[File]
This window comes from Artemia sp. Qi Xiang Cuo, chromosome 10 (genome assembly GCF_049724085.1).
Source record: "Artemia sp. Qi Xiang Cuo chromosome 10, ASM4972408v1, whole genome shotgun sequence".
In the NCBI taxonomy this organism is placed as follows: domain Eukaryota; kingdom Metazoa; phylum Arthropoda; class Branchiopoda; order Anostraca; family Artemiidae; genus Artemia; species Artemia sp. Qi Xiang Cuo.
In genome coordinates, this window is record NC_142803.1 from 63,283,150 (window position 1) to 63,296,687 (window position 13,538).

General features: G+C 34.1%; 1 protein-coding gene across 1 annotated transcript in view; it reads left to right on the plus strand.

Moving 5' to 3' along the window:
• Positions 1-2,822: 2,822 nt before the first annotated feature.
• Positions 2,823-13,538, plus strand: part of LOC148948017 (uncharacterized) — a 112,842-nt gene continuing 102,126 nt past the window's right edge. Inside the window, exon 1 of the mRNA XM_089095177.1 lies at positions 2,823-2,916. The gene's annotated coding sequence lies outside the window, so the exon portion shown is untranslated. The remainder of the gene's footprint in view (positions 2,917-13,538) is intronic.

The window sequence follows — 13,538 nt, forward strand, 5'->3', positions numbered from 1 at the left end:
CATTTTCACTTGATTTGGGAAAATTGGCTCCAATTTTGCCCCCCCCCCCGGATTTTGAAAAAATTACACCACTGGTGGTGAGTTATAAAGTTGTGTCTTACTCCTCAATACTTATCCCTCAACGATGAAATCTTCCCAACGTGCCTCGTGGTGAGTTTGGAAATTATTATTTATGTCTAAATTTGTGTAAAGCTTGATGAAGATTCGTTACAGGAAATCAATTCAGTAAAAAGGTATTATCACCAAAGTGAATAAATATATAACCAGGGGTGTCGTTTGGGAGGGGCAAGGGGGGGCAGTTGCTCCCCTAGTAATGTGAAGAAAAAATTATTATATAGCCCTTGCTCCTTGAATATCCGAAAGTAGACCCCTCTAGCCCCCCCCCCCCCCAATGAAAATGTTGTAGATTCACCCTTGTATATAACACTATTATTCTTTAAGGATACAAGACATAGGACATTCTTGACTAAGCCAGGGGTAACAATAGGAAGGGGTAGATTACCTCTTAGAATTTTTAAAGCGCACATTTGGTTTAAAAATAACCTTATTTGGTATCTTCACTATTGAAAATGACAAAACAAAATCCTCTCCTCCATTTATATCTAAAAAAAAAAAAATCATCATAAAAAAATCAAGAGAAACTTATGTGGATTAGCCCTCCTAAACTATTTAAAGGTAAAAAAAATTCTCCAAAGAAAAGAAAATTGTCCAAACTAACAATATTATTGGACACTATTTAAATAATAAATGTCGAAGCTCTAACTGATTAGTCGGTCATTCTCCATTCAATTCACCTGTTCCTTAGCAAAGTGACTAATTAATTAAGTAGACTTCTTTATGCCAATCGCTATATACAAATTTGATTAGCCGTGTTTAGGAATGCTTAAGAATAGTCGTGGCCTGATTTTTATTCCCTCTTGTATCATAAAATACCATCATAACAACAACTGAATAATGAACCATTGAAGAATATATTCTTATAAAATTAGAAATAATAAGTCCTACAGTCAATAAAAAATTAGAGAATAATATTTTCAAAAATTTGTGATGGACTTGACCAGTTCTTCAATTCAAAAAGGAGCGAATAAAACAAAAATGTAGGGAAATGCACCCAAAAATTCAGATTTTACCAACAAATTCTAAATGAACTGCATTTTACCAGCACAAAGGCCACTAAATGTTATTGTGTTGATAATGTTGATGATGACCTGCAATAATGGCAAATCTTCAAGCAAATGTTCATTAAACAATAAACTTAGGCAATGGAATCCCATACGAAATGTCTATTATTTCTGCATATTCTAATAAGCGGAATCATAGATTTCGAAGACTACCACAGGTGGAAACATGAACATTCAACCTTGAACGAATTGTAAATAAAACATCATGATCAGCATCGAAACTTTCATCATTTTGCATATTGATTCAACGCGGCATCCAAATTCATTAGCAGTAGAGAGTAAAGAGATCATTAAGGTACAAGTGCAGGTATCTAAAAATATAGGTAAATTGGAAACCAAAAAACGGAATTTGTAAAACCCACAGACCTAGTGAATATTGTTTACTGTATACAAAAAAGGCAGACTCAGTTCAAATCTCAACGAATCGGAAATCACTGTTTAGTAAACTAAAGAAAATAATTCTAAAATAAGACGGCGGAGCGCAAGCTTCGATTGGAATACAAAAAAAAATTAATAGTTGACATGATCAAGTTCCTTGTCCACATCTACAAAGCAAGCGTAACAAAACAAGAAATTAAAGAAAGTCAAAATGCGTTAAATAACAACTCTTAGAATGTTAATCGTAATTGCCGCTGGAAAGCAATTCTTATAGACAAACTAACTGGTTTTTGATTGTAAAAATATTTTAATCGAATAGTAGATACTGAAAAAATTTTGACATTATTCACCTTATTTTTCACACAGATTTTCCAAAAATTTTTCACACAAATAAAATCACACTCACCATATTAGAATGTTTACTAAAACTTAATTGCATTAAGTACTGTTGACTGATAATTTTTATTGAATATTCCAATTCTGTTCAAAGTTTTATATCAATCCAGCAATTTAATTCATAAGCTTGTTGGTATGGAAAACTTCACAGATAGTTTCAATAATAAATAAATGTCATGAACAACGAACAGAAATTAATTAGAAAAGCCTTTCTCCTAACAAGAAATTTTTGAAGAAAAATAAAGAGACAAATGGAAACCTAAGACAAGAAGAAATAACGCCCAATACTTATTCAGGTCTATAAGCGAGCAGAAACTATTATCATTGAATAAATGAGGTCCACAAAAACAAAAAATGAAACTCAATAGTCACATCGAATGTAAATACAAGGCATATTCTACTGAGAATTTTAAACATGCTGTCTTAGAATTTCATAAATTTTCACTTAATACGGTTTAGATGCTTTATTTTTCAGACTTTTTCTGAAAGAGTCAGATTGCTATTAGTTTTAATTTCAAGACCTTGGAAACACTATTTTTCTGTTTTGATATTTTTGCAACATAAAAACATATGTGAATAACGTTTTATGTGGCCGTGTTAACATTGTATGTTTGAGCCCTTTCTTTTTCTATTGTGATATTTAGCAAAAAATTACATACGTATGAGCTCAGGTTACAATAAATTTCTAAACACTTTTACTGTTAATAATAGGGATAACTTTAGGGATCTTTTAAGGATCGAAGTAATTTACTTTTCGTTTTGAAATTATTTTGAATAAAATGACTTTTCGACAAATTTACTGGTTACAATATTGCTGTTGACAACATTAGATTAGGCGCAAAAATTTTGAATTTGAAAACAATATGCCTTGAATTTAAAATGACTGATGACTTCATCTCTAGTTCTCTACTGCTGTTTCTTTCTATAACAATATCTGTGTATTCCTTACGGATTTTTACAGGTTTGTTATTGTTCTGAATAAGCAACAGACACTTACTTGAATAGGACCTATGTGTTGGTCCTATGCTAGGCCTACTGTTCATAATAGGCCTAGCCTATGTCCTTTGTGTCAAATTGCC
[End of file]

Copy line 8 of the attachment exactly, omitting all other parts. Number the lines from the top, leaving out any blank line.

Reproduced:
• Positions 2,823-13,538, plus strand: part of LOC148948017 (uncharacterized) — a 112,842-nt gene continuing 102,126 nt past the window's right edge. Inside the window, exon 1 of the mRNA XM_089095177.1 lies at positions 2,823-2,916. The gene's annotated coding sequence lies outside the window, so the exon portion shown is untranslated. The remainder of the gene's footprint in view (positions 2,917-13,538) is intronic.